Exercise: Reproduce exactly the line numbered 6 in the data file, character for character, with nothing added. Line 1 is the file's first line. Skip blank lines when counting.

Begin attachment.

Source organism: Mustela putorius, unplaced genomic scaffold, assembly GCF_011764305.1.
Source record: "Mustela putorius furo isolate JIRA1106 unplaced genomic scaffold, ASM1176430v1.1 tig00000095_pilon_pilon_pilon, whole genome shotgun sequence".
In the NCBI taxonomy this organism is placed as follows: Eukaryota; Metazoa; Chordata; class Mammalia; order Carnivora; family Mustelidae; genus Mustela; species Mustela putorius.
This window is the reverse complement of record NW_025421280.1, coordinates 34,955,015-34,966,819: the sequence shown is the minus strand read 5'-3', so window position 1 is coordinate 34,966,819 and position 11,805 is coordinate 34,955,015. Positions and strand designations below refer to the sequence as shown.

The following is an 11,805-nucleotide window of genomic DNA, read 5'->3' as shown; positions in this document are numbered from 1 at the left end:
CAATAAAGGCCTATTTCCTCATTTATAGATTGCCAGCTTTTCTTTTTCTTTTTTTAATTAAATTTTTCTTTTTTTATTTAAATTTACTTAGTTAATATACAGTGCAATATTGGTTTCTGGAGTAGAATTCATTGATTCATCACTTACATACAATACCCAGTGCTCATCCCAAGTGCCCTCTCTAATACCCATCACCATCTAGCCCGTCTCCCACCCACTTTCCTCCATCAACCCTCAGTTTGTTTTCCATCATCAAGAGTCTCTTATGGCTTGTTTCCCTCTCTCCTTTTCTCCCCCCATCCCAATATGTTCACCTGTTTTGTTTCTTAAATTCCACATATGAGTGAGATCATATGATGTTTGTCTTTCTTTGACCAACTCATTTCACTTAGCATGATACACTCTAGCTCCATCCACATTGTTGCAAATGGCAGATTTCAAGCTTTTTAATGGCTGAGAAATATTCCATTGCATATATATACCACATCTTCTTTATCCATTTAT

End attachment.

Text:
CAATAAAGGCCTATTTCCTCATTTATAGATTGCCAGCTTTTCTTTTTCTTTTTTTAATTAAATTTTTCTTTTTTTATTTAAATTTACTTAGTTAATATACAGTGCAATATTGGTTTCTGGAGTAGAATTCATTGATTCATCACTTACATACAATACCCAGTGCTCATCCCAAGTGCCCTCTCTAATACCCATCACCATCTAGCCCGTCTCCCACCCACTTTCCTCCATCAACCCTCAGTTTGTTTTCCATCATCAAGAGTCTCTTATGGCTTGTTTCCCTCTCTCCTTTTCTCCCCCCATCCCAATATGTTCACCTGTTTTGTTTCTTAAATTCCACATATGAGTGAGATCATATGATGTTTGTCTTTCTTTGACCAACTCATTTCACTTAGCATGATACACTCTAGCTCCATCCACATTGTTGCAAATGGCAGATTTCAAGCTTTTTAATGGCTGAGAAATATTCCATTGCATATATATACCACATCTTCTTTATCCATTTAT